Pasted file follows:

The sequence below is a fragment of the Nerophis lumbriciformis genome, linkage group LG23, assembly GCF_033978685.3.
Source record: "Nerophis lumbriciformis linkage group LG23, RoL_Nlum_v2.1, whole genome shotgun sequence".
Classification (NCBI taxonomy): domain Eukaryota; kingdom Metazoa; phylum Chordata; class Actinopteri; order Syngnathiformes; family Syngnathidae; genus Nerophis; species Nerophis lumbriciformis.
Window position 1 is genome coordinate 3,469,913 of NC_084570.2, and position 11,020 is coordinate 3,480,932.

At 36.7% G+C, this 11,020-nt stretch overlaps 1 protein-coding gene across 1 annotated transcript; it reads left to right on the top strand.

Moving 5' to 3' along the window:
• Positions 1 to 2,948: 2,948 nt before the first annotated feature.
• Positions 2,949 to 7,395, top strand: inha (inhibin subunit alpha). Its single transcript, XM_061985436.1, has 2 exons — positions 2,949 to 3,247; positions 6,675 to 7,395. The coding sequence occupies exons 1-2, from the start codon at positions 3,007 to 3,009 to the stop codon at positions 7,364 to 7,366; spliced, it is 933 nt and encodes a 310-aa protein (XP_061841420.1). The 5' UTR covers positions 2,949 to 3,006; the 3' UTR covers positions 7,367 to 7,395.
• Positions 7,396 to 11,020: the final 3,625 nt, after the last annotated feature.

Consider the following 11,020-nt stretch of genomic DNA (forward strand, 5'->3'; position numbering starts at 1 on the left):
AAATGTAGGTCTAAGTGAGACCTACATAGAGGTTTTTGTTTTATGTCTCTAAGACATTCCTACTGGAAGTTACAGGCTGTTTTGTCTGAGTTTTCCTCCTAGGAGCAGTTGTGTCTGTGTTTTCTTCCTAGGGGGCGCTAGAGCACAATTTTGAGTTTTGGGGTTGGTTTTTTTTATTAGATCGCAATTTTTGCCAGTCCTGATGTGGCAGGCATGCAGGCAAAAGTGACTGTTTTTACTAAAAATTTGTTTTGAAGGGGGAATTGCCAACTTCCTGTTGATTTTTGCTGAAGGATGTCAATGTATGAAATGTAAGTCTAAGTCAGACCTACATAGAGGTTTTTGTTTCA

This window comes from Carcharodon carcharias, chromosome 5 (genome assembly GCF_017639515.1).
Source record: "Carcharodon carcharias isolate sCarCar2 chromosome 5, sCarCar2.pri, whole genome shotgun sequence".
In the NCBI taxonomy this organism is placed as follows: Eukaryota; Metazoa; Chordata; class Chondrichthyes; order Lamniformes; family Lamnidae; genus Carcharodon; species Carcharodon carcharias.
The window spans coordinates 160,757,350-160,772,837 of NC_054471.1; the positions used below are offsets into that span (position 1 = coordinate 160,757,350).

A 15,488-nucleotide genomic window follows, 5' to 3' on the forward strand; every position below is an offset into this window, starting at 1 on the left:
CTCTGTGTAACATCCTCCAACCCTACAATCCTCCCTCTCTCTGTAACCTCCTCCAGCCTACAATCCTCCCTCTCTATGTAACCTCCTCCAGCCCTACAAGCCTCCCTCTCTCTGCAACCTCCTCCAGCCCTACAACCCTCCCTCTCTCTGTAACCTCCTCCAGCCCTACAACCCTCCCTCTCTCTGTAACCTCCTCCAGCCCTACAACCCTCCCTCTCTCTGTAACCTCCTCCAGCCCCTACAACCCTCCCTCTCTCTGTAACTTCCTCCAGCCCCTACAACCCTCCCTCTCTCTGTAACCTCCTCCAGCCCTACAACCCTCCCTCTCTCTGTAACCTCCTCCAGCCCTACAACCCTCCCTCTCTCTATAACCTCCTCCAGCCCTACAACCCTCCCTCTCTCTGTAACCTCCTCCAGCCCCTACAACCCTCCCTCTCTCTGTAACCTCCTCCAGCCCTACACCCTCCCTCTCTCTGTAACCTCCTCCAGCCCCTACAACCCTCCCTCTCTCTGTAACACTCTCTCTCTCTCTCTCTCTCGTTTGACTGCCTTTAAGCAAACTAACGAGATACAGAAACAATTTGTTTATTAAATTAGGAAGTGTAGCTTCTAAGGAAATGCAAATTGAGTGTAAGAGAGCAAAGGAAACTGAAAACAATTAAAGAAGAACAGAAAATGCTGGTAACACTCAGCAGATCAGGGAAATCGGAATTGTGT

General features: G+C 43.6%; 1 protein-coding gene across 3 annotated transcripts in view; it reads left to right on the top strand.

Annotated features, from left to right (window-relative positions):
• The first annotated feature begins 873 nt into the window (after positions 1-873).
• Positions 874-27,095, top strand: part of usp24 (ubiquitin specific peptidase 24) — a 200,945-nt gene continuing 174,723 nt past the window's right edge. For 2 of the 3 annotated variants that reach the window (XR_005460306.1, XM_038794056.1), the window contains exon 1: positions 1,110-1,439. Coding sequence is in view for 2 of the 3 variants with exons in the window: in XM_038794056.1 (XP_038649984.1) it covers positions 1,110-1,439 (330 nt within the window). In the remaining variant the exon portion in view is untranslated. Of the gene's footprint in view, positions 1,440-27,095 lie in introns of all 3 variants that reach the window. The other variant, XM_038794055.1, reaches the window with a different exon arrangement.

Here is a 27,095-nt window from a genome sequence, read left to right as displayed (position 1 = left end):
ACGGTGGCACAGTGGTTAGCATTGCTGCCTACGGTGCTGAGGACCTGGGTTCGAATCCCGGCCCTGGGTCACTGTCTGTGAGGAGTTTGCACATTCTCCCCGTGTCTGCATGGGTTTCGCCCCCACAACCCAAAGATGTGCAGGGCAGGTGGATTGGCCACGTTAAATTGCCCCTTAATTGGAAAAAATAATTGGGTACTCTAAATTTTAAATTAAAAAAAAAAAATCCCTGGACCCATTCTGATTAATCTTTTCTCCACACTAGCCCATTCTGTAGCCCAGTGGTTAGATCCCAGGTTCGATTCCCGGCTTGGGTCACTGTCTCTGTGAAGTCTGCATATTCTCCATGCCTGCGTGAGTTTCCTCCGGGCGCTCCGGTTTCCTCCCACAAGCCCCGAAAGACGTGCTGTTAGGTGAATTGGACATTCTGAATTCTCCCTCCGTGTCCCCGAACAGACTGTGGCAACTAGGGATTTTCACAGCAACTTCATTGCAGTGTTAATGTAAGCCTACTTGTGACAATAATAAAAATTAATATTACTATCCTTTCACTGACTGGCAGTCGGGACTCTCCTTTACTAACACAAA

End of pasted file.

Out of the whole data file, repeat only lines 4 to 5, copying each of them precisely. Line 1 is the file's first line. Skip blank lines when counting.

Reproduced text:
Window position 1 is genome coordinate 3,469,913 of NC_084570.2, and position 11,020 is coordinate 3,480,932.

At 36.7% G+C, this 11,020-nt stretch overlaps 1 protein-coding gene across 1 annotated transcript; it reads left to right on the top strand.